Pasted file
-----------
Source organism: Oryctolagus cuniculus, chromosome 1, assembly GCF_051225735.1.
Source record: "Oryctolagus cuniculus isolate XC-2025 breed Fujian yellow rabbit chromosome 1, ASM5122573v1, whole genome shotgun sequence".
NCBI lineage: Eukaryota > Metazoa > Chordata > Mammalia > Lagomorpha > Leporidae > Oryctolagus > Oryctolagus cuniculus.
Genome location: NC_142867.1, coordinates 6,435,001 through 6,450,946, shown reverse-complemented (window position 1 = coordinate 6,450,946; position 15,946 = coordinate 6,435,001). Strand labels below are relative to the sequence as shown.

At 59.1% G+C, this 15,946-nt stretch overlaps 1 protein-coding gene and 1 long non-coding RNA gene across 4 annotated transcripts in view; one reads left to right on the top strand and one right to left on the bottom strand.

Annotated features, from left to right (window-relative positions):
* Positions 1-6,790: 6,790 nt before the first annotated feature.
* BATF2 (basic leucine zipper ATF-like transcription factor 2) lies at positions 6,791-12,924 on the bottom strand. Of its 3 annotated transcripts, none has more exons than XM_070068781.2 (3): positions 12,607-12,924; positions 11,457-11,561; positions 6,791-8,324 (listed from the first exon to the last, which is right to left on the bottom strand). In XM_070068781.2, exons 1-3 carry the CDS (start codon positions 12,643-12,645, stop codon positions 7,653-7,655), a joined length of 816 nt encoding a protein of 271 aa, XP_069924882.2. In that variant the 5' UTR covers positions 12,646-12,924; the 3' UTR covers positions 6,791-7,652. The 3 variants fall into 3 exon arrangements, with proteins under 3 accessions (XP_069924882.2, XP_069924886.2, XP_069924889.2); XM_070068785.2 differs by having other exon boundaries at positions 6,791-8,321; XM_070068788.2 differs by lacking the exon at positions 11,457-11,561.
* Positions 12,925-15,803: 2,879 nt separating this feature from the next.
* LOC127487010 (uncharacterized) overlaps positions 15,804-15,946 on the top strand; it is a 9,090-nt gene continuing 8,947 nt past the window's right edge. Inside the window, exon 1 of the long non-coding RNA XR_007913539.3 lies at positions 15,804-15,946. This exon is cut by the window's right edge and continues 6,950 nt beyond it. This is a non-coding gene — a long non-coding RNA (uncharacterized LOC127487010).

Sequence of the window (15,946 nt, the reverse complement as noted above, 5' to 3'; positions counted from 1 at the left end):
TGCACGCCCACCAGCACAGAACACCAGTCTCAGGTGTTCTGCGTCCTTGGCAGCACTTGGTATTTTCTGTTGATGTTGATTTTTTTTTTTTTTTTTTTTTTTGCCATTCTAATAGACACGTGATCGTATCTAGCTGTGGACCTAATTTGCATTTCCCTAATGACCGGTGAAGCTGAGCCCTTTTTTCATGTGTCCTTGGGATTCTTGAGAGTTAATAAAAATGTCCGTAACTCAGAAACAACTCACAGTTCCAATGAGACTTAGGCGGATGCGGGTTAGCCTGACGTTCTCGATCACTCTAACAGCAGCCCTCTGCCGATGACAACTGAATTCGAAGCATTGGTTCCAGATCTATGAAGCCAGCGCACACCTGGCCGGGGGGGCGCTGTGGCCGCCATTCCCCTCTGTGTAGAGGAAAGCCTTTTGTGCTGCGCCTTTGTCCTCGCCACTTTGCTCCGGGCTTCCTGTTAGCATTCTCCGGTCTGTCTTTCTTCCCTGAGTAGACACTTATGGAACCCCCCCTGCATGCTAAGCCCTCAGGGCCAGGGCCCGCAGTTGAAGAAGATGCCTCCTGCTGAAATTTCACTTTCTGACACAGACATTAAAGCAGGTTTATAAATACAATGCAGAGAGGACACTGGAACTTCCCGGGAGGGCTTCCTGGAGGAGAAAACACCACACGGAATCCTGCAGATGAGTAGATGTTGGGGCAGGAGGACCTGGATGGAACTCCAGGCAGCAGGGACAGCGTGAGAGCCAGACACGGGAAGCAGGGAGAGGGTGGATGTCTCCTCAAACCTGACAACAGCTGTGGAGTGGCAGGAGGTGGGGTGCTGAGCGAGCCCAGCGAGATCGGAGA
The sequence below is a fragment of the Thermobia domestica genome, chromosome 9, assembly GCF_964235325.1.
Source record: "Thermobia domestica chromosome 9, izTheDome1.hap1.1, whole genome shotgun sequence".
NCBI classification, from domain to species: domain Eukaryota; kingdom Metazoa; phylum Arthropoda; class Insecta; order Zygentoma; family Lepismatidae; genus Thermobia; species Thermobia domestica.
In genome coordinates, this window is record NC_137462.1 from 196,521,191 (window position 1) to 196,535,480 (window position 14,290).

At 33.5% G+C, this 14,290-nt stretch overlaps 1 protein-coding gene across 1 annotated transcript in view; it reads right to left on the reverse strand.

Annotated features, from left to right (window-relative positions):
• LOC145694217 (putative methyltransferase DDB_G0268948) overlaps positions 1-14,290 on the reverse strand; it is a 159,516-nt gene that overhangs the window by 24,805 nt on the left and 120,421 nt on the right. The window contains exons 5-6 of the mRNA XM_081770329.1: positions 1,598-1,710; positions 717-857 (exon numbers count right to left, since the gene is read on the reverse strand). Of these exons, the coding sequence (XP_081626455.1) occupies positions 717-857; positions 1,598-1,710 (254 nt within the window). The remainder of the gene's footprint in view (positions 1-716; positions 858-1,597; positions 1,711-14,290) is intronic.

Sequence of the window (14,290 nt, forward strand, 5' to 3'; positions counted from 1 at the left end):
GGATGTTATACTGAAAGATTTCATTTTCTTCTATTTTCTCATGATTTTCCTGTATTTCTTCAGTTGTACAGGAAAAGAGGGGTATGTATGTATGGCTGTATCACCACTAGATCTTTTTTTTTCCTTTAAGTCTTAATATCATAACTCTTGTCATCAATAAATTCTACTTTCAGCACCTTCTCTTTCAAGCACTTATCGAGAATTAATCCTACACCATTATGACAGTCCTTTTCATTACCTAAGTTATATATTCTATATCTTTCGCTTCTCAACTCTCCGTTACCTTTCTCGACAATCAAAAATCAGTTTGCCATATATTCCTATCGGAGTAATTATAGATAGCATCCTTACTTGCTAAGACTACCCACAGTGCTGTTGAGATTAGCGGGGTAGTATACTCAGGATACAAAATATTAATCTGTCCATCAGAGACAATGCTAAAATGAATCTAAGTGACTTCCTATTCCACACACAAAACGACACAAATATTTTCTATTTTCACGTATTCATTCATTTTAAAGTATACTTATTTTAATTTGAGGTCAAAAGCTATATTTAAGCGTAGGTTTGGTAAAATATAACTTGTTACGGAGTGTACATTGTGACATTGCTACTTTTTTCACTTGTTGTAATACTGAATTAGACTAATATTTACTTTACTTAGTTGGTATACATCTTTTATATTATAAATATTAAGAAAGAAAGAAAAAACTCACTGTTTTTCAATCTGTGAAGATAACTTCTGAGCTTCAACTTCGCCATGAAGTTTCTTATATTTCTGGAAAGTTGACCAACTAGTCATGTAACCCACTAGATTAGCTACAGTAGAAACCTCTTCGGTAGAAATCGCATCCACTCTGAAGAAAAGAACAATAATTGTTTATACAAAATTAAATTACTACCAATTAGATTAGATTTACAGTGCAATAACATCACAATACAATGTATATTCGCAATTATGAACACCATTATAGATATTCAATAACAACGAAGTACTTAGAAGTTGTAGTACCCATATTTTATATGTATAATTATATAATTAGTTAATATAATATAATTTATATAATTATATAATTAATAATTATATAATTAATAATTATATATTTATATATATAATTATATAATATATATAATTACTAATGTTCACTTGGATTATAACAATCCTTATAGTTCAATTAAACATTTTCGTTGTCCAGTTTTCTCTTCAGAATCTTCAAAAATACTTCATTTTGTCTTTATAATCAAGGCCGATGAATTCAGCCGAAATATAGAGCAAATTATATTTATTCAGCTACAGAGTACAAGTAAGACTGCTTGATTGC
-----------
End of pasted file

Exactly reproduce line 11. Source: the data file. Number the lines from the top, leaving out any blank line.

Sequence of the window (15,946 nt, the reverse complement as noted above, 5' to 3'; positions counted from 1 at the left end):